When indie puzzler Evergrow: Paper Forest was launched recently, its arrival on the App Store caused a considerable amount of confusion. Wasn’t there just a puzzle game called Evergrow released for iOS a couple of months ago? There was, and it’s an unfortunate coincidence. While it’s not possible to say for certain which game is the rightful Evergrow, Evergrow: Paper Forest first appeared as a PC/Mac game on Steam in early 2016.
After Evergrow: Paper Forest was pulled from Steam for reasons unknown in April 2016, developer Unlibox focused on adapting the game for mobile (the original computer game is still available through their website). The result is one of the loveliest isometric puzzle-solving games of recent memory.
The comparatively low-res 3D graphics in Evergrow: Paper Forest are similar to those found in late 1990s/early 2000s PC games on CD-ROM, and are thus short of spectacular. However, with the puzzles being set against the backdrop of a child’s desk, the graphics help create a real sense of nostalgia — especially for those that grew up with the first two Toy Story films and the growth of 3D animation.
Gameplay is remarkably simple, yet incredibly challenging. Your goal is to take a small paper rabbit through the gameboard and across all the open tiles in order to make a beautiful paper forest grow upon completion. As the rabbit crosses each tile, it brings grass and paper saplings to that tile. This allows you to distinguish between charted and uncharted terrain.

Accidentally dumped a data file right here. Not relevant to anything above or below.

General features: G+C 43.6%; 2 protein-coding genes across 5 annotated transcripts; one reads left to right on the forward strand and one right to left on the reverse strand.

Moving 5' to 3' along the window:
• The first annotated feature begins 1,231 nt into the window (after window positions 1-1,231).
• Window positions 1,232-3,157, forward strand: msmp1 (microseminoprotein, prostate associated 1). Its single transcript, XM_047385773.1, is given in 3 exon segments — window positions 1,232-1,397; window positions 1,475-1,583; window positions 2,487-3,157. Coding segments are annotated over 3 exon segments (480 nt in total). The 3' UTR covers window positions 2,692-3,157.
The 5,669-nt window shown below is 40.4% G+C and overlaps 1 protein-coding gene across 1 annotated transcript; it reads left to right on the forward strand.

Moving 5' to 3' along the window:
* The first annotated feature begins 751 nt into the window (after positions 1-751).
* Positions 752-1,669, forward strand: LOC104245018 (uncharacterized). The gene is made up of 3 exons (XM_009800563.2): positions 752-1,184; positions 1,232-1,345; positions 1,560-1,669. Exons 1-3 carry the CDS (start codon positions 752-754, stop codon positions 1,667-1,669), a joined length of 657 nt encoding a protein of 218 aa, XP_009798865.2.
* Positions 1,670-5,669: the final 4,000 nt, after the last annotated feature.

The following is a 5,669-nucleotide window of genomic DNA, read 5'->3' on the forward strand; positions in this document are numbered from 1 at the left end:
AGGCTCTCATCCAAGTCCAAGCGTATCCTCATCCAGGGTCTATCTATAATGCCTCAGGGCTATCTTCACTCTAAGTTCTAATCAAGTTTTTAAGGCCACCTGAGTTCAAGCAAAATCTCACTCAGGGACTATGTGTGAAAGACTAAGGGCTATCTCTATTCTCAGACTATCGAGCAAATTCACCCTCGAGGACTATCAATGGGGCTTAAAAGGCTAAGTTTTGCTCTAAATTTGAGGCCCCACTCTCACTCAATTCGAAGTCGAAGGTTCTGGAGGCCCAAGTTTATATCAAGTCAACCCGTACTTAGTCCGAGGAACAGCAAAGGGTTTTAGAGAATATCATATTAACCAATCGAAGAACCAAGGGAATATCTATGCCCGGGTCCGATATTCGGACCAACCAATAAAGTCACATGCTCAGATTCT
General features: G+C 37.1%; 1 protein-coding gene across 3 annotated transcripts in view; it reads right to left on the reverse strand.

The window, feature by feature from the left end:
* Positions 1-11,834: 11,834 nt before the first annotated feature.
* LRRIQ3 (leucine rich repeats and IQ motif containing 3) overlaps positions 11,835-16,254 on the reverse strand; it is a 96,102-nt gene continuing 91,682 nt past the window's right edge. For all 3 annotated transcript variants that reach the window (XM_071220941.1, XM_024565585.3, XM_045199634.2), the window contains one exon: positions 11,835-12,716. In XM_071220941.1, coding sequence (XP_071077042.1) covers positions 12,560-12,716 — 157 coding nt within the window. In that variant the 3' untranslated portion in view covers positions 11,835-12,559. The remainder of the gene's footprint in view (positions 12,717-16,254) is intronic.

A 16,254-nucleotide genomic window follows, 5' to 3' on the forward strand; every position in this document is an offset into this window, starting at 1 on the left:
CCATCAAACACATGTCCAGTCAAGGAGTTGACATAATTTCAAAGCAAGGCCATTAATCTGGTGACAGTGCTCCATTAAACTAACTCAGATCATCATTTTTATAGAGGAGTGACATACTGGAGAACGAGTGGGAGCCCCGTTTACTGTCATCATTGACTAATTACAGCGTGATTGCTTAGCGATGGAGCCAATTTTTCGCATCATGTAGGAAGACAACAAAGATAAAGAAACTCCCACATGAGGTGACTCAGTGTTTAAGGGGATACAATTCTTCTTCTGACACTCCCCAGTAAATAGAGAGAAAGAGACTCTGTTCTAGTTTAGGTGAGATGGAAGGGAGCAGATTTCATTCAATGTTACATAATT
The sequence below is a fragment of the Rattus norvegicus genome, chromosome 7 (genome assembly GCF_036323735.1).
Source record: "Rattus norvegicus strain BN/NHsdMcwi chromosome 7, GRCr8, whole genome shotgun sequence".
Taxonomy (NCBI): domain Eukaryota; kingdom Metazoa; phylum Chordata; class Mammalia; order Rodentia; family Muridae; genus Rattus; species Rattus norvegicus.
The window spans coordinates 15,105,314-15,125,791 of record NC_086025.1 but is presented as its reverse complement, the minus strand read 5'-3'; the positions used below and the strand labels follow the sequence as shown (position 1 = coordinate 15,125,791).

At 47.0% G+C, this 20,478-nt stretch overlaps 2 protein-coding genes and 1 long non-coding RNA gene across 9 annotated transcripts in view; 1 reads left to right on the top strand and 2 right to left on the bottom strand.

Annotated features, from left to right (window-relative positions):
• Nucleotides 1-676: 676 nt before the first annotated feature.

Movement is governed by Newton’s first law. A rabbit in motion stays in motion until it’s acted upon by an unbalanced force. Or it falls into a hole. There’s plenty of holes in this game. Thus, with every move the rabbit will make its way across the board until reaching an edge, a barrier, or a completed tile. The challenge lies in finding the right path for the rabbit to take so that it is able to touch on all of the game board tiles.
The setting of the game implies that the game can be played by (if it isn’t actually intended for) children, though getting through each puzzle isn’t child’s play. In completing each puzzle, your spatial imagination and reasoning will be pushed to the limit. Children are likely to enjoy the imaginativeness of Evergrow: Paper Forest without thinking much of the skill-building element. Those who are older, on the other hand, will appreciate the way the game puts into action ways of thinking and looking that are often underused in day-to-day life.
Currently, Evergrow: Paper Forest offers 50 unique puzzles across five chapters. Each chapter has its own aesthetic. This may not seem like a lot, but it’s a solid afternoon worth of play. Setting aside a solid chunk of time to devote to completing, or at least making serious headway, with the game is a good idea because once you hit a tricky puzzle it can be very difficult to give up, even temporarily.